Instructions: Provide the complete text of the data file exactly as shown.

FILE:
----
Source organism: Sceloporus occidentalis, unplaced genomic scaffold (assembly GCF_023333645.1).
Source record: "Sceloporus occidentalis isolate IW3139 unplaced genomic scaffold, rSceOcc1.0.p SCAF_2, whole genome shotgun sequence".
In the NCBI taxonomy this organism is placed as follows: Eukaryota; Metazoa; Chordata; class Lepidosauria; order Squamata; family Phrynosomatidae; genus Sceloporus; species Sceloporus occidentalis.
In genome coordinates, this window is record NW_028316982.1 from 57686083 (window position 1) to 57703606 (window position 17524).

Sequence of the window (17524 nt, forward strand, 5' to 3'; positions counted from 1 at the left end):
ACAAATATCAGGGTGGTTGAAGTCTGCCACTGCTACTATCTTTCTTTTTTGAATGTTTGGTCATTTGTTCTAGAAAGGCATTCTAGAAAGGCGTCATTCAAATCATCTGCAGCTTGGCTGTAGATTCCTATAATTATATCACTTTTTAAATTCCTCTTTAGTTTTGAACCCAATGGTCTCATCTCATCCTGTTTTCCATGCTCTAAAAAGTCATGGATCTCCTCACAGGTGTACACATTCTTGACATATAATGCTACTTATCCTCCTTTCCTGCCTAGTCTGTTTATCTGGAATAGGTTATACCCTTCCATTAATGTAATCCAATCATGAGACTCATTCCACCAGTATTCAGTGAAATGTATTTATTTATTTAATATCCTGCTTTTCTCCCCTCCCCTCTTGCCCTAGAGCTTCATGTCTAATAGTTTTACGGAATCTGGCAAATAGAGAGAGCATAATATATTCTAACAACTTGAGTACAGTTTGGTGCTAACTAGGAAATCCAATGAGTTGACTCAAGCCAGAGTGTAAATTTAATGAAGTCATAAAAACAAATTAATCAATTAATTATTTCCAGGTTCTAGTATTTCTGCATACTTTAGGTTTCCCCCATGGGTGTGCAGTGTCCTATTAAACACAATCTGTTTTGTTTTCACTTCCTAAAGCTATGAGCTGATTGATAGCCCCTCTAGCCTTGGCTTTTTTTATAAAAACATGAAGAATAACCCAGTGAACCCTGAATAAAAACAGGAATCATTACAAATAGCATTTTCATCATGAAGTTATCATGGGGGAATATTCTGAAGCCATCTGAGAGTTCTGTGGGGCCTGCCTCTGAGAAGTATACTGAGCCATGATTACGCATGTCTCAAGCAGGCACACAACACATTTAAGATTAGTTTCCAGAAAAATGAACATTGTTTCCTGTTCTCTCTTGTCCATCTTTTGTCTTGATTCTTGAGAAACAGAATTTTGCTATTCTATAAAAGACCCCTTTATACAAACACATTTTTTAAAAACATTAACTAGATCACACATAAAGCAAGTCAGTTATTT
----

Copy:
Source organism: Sceloporus occidentalis, unplaced genomic scaffold (assembly GCF_023333645.1).
Source record: "Sceloporus occidentalis isolate IW3139 unplaced genomic scaffold, rSceOcc1.0.p SCAF_2, whole genome shotgun sequence".
In the NCBI taxonomy this organism is placed as follows: Eukaryota; Metazoa; Chordata; class Lepidosauria; order Squamata; family Phrynosomatidae; genus Sceloporus; species Sceloporus occidentalis.
In genome coordinates, this window is record NW_028316982.1 from 57686083 (window position 1) to 57703606 (window position 17524).

Sequence of the window (17524 nt, forward strand, 5' to 3'; positions counted from 1 at the left end):
ACAAATATCAGGGTGGTTGAAGTCTGCCACTGCTACTATCTTTCTTTTTTGAATGTTTGGTCATTTGTTCTAGAAAGGCATTCTAGAAAGGCGTCATTCAAATCATCTGCAGCTTGGCTGTAGATTCCTATAATTATATCACTTTTTAAATTCCTCTTTAGTTTTGAACCCAATGGTCTCATCTCATCCTGTTTTCCATGCTCTAAAAAGTCATGGATCTCCTCACAGGTGTACACATTCTTGACATATAATGCTACTTATCCTCCTTTCCTGCCTAGTCTGTTTATCTGGAATAGGTTATACCCTTCCATTAATGTAATCCAATCATGAGACTCATTCCACCAGTATTCAGTGAAATGTATTTATTTATTTAATATCCTGCTTTTCTCCCCTCCCCTCTTGCCCTAGAGCTTCATGTCTAATAGTTTTACGGAATCTGGCAAATAGAGAGAGCATAATATATTCTAACAACTTGAGTACAGTTTGGTGCTAACTAGGAAATCCAATGAGTTGACTCAAGCCAGAGTGTAAATTTAATGAAGTCATAAAAACAAATTAATCAATTAATTATTTCCAGGTTCTAGTATTTCTGCATACTTTAGGTTTCCCCCATGGGTGTGCAGTGTCCTATTAAACACAATCTGTTTTGTTTTCACTTCCTAAAGCTATGAGCTGATTGATAGCCCCTCTAGCCTTGGCTTTTTTTATAAAAACATGAAGAATAACCCAGTGAACCCTGAATAAAAACAGGAATCATTACAAATAGCATTTTCATCATGAAGTTATCATGGGGGAATATTCTGAAGCCATCTGAGAGTTCTGTGGGGCCTGCCTCTGAGAAGTATACTGAGCCATGATTACGCATGTCTCAAGCAGGCACACAACACATTTAAGATTAGTTTCCAGAAAAATGAACATTGTTTCCTGTTCTCTCTTGTCCATCTTTTGTCTTGATTCTTGAGAAACAGAATTTTGCTATTCTATAAAAGACCCCTTTATACAAACACATTTTTTAAAAACATTAACTAGATCACACATAAAGCAAGTCAGTTATTT